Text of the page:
We quote others because their words resonate and reveal, often capturing a liberating truth or ‘bringing light to bear on the dark corners where troubles fester’ (Sydney Harris). At times quotations shock or provoke us, causing us to stop and think. I am often inspired by quotations and I appreciate the regular supply I receive in my A.Word.A.Day newsletters (subscribe at Wordsmith.org).
So here are some of my favourites—via AWAD and other sources. I’ll kick off with ten and will update when inspired. For now, the quotations are ordered merely by surname. I hope they inspire you.
Simplicity is the ultimate sophistication.
—Leonardo da Vinci, painter, engineer, musician, and scientist (1452—1519)
When I go into the garden with a spade, and dig a bed, I feel such an exhilaration and health that I discover that I have been defrauding myself all this time in letting others do for me what I should have done with my own hands.
—Ralph Waldo Emerson, writer and philosopher (1803—1882)
Nothing is more full of grace in the human condition than the presence of a most excellent friend.
—Marsilio Ficino, philosopher (1433—1499)
All changes, even the most longed for, have their melancholy; for what we leave behind us is a part of ourselves; we must die to one life before we can enter another.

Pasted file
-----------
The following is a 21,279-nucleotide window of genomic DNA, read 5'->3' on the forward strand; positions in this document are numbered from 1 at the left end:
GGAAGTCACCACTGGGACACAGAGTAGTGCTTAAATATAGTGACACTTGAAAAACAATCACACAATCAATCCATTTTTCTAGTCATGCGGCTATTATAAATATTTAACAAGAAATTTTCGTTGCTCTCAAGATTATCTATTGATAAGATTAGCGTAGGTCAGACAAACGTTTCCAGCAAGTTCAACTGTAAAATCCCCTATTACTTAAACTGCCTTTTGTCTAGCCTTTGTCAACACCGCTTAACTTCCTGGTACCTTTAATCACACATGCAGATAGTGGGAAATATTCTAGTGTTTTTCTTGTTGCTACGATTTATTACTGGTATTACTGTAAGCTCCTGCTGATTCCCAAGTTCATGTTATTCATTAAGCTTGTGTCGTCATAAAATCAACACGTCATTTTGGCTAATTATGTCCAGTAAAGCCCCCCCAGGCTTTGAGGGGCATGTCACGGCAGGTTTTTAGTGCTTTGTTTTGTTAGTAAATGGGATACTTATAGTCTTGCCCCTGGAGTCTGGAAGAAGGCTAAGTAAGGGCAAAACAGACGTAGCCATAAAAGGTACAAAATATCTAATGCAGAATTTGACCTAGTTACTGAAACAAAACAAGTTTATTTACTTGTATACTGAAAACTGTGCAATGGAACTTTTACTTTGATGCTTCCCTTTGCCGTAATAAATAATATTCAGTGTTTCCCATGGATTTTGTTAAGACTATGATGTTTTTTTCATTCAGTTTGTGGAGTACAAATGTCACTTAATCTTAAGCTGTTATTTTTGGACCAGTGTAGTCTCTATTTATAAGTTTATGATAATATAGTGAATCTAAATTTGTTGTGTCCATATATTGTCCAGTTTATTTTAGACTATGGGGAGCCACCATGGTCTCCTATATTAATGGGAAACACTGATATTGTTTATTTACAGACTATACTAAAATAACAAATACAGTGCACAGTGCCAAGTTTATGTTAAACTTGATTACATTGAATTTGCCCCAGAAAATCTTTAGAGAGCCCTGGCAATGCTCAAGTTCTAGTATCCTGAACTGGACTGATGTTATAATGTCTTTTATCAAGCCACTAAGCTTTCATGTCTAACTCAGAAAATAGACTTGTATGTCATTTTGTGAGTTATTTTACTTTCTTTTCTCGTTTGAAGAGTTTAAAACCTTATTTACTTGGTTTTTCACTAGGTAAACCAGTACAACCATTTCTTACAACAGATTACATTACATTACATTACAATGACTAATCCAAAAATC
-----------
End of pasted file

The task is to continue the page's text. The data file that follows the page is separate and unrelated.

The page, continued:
—Anatole France, novelist, essayist, Nobel laureate (1844—1924)
He who listens to truth is not less than he who utters truth.
—Kahlil Gibran, poet and artist (1883—1931)
Most people are mirrors, reflecting the moods and emotions of the times; few are windows, bringing light to bear on the dark corners where troubles fester. The whole purpose of education is to turn mirrors into windows.
—Sydney J. Harris, journalist and author (1917—1986)
Communication skills are one of the most important competencies needed in the 21st-century workforce. If one is to succeed, he or she will need a mastery of English because it is the language of business, science, diplomacy and academia. [6 September 2011]
—Lee Kuan Yew, former prime minister of Singapore (1923—)
The Earth is a very small stage in a vast cosmic arena. Think of the rivers of blood spilled by all those generals and emperors so that, in glory and triumph, they could become the momentary masters of a fraction of a dot. Think of the endless cruelties visited by the inhabitants of one corner of this pixel on the scarcely distinguishable inhabitants of some other corner, how frequent their misunderstandings, how eager they are to kill one another, how fervent their hatreds.
—Carl Sagan, astronomer and writer (1934—1996)
Clear thinking requires courage rather than intelligence.
—Thomas Szasz, author, professor of psychiatry (1920—)
How far should one accept the rules of the society in which one lives? To put it another way: at what point does conformity become corruption? Only by answering such questions does the conscience truly define itself.
—Kenneth Tynan, critic and writer (1927—1980)